Nov 6, 2014

: my new home

The time has come. The seasons have changed.
I have a pretty website, and it isn't here.

The link to my new blog is here!
Check it out! 


Nov 3, 2014

: why Lena Dunham's sexual abuse accusation matters

I found myself in tears while reading this article about Lena Dunham today. This isn't just child's play. It is a twisted, abusive form of sexuality, and a sober reminder that all of us have sinful tendencies that lead towards harmful behavior. In order to satisfy her own curiosity, Lena manipulated her sister with things like TV shows and candy. At its core, it is abusive because sexuality was never intended to be traded for things. It is a misuse of intimacy.

For whatever reason-- sin, her own story of abuse, her family of origin-- Lena believed (and still seems to believe) it was normal to use her sister's body to explore and satisfy her sexual curiosity. I cannot speak for her sister, but as someone who was abused in a very similar fashion when I was eleven (read my story here), I need to say that this story matters. Being abused in exchange for a Gameboy severely distorted my view of intimacy, sexuality, love, God and relationships. For months I believed I was only valuable to him as long as I did what he wanted. I equated my worth with a Gameboy that cost eighty dollars. This thought process bled into every area of my life. I believed that in order to be accepted by God and my friends and family, I needed to do things for them. To be myself was not enough. It was never enough.

I am not demonizing Lena, either. I understand that all of us are broken and have distorted views of sex and ways of dealing with it. Still, what she did was wrong. For it to be celebrated or normalized or laughed at undermines the seriousness of abuse and could cause people to believe they are making "too big a deal" out of childhood abuse instances.

For years I hid in the dark, believing what happened to me wasn't a "big deal" because he didn't technically rape me. But abuse, in any severity, is a big deal. It devalues human worth and distorts sexual intimacy. 

I am a living testament to the healing and transforming power of Christ in the midst of abuse. He has changed me and freed me from the chains of shame, guilt, and fear. If you've been abused, please know that it MATTERS, you are not alone and can tell someone about it.

This matters. It matters, it matters, it matters.

Oct 15, 2014

: on comparison (but also why is God invisible)

I’ve spent a lot of time comparing myself to other Christians, figuring out if I match up or fall short of their spiritual prowess. It’s often said that comparison is the thief of joy, and while some part of me understands that to be true, my heart is drawn towards the poisonous habit of measuring myself up against everyone around me. Am I as joyful as him? Does she ever doubt, or is it just me? Do I love Scripture as much as he does? Am I as childlike as her? Do I love Jesus like they do?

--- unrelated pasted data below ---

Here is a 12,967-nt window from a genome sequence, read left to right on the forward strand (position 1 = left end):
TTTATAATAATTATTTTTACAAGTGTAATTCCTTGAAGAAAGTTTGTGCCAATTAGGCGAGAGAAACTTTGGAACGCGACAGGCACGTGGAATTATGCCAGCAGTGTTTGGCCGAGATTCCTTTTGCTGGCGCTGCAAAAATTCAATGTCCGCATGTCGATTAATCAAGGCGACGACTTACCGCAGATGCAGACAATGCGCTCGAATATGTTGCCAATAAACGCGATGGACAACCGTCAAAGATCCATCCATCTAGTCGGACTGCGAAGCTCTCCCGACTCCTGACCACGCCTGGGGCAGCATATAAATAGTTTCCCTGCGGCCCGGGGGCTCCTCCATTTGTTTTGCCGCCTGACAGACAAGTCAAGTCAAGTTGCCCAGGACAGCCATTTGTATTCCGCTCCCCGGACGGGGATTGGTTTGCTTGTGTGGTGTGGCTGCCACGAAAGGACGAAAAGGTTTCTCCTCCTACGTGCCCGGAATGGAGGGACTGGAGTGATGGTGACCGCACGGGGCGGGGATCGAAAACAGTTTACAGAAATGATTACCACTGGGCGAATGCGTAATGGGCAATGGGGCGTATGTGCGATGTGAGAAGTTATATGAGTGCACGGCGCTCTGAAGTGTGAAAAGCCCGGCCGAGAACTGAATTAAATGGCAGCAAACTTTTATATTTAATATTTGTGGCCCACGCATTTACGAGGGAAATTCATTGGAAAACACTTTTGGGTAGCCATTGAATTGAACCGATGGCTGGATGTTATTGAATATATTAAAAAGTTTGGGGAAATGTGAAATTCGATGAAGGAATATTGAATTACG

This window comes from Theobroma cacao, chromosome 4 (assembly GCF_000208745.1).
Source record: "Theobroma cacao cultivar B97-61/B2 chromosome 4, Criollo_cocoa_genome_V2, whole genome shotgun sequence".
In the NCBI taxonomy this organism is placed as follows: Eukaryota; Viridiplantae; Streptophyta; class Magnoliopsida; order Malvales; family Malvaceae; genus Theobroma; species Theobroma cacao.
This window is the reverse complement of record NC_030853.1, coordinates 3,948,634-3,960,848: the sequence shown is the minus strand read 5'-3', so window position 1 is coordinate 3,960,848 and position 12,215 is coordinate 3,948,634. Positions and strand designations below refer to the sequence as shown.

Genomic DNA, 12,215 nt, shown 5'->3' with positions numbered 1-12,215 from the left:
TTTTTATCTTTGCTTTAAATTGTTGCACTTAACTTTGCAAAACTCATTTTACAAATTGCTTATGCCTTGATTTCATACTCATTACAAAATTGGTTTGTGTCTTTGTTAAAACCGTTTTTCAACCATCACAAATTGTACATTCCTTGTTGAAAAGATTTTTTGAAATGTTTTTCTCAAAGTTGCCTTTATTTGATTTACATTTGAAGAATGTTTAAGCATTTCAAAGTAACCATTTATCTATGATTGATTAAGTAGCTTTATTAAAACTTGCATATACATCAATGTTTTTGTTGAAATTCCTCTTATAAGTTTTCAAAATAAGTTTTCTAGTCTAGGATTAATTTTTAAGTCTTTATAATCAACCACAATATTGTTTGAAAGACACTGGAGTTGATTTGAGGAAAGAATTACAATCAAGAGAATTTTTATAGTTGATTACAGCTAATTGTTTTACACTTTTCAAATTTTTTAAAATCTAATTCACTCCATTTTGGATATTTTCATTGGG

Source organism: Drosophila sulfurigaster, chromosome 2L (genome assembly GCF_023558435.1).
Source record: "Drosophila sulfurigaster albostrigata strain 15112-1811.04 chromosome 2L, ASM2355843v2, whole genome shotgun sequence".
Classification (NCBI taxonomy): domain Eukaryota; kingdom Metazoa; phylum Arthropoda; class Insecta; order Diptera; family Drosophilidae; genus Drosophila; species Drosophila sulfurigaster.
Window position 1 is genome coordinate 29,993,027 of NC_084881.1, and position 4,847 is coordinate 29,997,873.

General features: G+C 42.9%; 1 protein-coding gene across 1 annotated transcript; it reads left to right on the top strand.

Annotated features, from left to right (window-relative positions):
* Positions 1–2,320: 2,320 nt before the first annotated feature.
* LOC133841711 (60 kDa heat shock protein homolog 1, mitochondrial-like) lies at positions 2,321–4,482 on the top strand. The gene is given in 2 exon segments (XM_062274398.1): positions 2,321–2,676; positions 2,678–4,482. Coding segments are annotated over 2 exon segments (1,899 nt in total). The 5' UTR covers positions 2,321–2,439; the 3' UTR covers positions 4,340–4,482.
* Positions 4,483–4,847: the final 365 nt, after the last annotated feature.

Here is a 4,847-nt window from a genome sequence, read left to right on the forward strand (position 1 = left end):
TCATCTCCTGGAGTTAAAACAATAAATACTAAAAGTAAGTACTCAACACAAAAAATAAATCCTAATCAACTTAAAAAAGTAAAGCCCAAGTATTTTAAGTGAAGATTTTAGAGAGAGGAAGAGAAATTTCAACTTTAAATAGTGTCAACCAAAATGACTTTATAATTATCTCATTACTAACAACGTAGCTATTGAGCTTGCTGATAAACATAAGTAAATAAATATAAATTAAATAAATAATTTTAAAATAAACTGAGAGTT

Comparison always ends with discontentment. If I come to the conclusion that my relationship with God is in some way better than another person’s, I’ve fed into a pride that leads to unfulfilling self-worship. If I come to the conclusion that my relationship with God is worse than someone else’s, I’ve fed into an inferiority complex that leads to unfulfilling self-loathing. Comparison is centered on self, but self cannot ultimately satisfy self.

What a difficult realization to come to.
I am not my own answer. I am not the solution to my own problem. 

Satisfaction is not just a little deeper in my heart. True intimacy cannot be found through vulnerability alone. Peace is not a result of clearing my mind and opening space in my schedule. I can’t generate a real, unchanging hope with positive thinking. None of these are bad things, but none of them ultimately satisfy. Only Jesus satisfies.

But this makes me angry.
Annoyed, even.

I don’t want to depend on someone else for my joy. I don’t want to ask Jesus for help. It’s not easy to stake myself on the promises of a God I can’t even see. I can’t even see him! Isn’t the invisibility thing strange? I know he’s technically everywhere and in everything like tress and flowers and whatnot, but don’t you ever wish you could touch his hands like Thomas and know that you know that you know he’s alive and kicking? But I am not Thomas, a man living in first century Israel who walked and laughed and learned from Jesus in the flesh. I am Savannah, a twenty-three year old girl writing from her apartment in Hillsboro Village almost two thousand years later. (And I am almost certain that Jesus isn’t coming over for dinner tonight.)

Difficult as it may be, this is what God asks of me: To trust that he knows and loves me. To trust that I can love him back. To believe that his affection and acceptance is more than enough to satisfy me for eternity. To believe that I am blessed for believing without seeing. And he promises satisfaction in return—a deep wellspring of joy in knowing and being known by him. He promises a secure identity that nullifies the need for comparison. He promises love. He promises that He can be trusted.

Oh, for grace to trust him more.

Oct 9, 2014

: pornography and sex and learning to be a white rose, part 2